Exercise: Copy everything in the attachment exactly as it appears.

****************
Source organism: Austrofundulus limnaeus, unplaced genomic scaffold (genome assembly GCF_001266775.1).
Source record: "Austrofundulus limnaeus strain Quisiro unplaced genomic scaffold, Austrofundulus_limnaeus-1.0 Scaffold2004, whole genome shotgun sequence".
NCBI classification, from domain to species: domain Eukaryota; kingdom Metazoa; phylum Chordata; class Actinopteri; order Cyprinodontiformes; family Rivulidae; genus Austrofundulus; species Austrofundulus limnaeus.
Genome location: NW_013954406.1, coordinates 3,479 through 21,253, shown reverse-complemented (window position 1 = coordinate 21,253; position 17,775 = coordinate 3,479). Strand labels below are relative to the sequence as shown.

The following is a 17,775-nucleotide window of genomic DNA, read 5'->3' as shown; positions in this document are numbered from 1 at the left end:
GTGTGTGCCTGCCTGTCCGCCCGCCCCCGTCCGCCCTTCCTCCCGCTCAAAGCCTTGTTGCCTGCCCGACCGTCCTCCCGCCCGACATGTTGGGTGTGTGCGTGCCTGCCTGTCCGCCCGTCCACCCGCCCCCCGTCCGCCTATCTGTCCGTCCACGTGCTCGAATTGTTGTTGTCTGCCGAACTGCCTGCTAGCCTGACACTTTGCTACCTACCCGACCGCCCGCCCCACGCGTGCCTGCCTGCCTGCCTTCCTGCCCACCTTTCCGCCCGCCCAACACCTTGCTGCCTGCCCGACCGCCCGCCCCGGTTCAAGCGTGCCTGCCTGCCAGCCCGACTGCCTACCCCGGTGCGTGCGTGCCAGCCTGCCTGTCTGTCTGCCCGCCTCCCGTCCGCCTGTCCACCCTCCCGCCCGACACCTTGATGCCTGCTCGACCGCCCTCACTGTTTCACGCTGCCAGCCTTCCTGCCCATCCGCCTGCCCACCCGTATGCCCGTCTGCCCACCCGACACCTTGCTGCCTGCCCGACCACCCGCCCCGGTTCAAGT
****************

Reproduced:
Source organism: Austrofundulus limnaeus, unplaced genomic scaffold (genome assembly GCF_001266775.1).
Source record: "Austrofundulus limnaeus strain Quisiro unplaced genomic scaffold, Austrofundulus_limnaeus-1.0 Scaffold2004, whole genome shotgun sequence".
NCBI classification, from domain to species: domain Eukaryota; kingdom Metazoa; phylum Chordata; class Actinopteri; order Cyprinodontiformes; family Rivulidae; genus Austrofundulus; species Austrofundulus limnaeus.
Genome location: NW_013954406.1, coordinates 3,479 through 21,253, shown reverse-complemented (window position 1 = coordinate 21,253; position 17,775 = coordinate 3,479). Strand labels below are relative to the sequence as shown.

The following is a 17,775-nucleotide window of genomic DNA, read 5'->3' as shown; positions in this document are numbered from 1 at the left end:
GTGTGTGCCTGCCTGTCCGCCCGCCCCCGTCCGCCCTTCCTCCCGCTCAAAGCCTTGTTGCCTGCCCGACCGTCCTCCCGCCCGACATGTTGGGTGTGTGCGTGCCTGCCTGTCCGCCCGTCCACCCGCCCCCCGTCCGCCTATCTGTCCGTCCACGTGCTCGAATTGTTGTTGTCTGCCGAACTGCCTGCTAGCCTGACACTTTGCTACCTACCCGACCGCCCGCCCCACGCGTGCCTGCCTGCCTGCCTTCCTGCCCACCTTTCCGCCCGCCCAACACCTTGCTGCCTGCCCGACCGCCCGCCCCGGTTCAAGCGTGCCTGCCTGCCAGCCCGACTGCCTACCCCGGTGCGTGCGTGCCAGCCTGCCTGTCTGTCTGCCCGCCTCCCGTCCGCCTGTCCACCCTCCCGCCCGACACCTTGATGCCTGCTCGACCGCCCTCACTGTTTCACGCTGCCAGCCTTCCTGCCCATCCGCCTGCCCACCCGTATGCCCGTCTGCCCACCCGACACCTTGCTGCCTGCCCGACCACCCGCCCCGGTTCAAGT